The demand/withdraw (D/W) interaction pattern is a maladaptive cycle of behavior that is associated with a wide range of deleterious individual and relational outcomes. Partners’ emotional responding during couple conflict has long been theorized to play a central role in the occurrence of D/W. The interpersonal process model of D/W behavior suggests that each partner’s emotional responses are associated with their own as well as the other partner’s behavior in the D/W cycle and that the nature of these associations varies across partners. A prior test of the interpersonal process model provided support for sex and role specific associations between vocal emotional expression and demanding and withdrawing behaviors. The current study expands the conceptual frame of the interpersonal process model by incorporating subjective emotional experience. Hypothesized associations between subjective emotional experience, emotional expression, and role specific demanding and withdrawing behaviors are tested in a sample of 59 couples using an Actor-Partner Interdependence Model. Results reveal that spouses experience and express non-significantly different levels of negative affect but strongly differ in how the experience and expression of those emotions are related to demanding and withdrawing behaviors. High levels of women’s demanding behavior were associated with the combination of experiencing and expressing high levels of negative affect while high levels of withdrawing behavior were associated with high levels of experiencing negative affect but expressing low levels of negative affect for men. Implications of results for understanding emotional processes in maladaptive cycles and for clinical practice are discussed.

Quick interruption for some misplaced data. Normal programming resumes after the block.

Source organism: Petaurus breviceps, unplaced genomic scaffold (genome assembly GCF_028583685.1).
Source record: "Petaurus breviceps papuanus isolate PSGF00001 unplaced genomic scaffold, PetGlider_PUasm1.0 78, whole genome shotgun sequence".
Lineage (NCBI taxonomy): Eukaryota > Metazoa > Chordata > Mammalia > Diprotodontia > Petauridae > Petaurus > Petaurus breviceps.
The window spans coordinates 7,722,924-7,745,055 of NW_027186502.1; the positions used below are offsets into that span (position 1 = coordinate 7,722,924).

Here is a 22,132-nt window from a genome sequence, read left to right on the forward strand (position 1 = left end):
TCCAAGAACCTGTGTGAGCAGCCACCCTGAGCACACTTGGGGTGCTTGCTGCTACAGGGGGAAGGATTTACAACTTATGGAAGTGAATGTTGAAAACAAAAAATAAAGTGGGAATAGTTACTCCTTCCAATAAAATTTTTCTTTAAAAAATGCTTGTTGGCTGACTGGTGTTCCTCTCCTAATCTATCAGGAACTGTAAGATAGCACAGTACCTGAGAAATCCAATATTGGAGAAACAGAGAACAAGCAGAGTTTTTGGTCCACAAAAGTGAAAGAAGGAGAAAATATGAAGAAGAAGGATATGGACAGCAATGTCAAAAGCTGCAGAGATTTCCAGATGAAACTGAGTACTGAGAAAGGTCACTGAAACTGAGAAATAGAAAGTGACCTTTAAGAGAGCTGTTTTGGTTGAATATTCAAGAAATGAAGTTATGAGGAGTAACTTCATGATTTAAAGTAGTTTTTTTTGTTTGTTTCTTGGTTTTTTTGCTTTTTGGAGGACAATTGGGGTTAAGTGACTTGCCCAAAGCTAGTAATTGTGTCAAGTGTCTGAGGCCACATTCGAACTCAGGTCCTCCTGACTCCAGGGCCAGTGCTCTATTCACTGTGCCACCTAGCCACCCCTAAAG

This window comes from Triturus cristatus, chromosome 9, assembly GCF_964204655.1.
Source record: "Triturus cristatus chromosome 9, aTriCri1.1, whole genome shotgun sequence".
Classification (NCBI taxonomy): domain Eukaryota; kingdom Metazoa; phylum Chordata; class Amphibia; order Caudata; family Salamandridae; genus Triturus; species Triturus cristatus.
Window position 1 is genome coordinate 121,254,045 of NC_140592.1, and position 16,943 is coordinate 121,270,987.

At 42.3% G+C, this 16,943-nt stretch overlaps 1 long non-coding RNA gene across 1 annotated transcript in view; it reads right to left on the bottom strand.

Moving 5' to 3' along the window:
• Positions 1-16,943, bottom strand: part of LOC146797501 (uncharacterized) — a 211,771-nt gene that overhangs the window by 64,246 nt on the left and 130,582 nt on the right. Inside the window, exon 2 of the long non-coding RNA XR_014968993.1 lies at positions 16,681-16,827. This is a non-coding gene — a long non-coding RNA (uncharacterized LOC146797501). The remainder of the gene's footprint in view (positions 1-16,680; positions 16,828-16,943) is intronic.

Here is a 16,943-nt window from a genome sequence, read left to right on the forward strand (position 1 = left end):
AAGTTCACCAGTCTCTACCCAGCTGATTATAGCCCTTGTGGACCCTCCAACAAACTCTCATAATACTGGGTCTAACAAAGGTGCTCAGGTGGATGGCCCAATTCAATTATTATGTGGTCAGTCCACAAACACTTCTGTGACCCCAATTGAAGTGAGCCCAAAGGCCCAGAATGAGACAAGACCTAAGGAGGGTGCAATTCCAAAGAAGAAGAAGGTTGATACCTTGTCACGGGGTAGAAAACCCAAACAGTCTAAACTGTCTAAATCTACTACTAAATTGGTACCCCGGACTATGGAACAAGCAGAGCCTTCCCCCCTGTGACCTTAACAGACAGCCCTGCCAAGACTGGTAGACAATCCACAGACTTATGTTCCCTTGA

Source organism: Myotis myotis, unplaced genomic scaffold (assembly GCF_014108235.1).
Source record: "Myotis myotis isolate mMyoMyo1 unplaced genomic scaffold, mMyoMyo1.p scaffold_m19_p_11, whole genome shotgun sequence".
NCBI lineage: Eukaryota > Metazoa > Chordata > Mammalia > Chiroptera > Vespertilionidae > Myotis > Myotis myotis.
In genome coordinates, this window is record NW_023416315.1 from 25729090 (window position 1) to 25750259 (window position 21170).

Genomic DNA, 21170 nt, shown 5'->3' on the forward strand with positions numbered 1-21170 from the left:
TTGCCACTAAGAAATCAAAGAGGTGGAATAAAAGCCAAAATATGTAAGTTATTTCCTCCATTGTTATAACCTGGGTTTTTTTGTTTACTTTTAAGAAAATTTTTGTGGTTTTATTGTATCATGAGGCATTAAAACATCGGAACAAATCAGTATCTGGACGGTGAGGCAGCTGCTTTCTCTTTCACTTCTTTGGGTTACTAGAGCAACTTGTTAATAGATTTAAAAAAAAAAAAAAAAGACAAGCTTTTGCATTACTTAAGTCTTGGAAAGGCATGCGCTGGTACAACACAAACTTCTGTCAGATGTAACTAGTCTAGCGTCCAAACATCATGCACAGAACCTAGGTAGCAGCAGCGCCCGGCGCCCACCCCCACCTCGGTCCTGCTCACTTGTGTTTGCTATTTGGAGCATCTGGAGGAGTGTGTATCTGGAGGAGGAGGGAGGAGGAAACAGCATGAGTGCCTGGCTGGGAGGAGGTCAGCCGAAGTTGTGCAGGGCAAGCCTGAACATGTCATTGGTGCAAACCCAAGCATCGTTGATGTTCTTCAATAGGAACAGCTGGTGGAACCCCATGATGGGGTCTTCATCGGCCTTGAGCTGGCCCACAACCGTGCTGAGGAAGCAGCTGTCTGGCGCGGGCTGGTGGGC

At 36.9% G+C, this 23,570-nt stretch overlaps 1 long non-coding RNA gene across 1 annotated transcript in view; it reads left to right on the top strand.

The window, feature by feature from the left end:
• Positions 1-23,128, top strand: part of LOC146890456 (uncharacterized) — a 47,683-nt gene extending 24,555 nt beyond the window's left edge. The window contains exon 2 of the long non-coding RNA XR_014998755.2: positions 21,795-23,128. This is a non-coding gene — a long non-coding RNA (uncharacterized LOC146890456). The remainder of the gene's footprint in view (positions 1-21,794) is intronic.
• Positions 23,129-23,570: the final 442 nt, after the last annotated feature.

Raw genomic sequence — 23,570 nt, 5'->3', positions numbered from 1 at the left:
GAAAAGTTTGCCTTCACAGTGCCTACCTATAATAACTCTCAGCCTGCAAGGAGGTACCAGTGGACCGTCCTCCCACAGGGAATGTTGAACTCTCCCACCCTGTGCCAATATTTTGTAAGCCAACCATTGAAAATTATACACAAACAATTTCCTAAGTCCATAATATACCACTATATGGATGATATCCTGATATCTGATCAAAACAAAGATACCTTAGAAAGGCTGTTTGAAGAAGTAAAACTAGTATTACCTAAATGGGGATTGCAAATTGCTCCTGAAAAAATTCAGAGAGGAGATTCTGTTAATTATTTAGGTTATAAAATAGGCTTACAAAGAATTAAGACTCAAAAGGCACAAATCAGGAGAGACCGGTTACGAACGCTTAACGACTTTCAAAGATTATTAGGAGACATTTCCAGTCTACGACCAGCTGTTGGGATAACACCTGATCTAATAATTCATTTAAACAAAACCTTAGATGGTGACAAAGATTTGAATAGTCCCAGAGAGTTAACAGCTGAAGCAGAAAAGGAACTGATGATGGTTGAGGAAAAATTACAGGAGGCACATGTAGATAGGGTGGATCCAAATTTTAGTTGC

Leo, K., Crenshaw, A.O., Hogan, J.N., Bourne, S.V., Baucom, K.J.W., Baucom, B.R.W. (in press). A replication and extension of the interpersonal process model of demand/withdraw behavior: Incorporating subjective emotional experience. Journal of Family Psychology, 35(4), 534-545.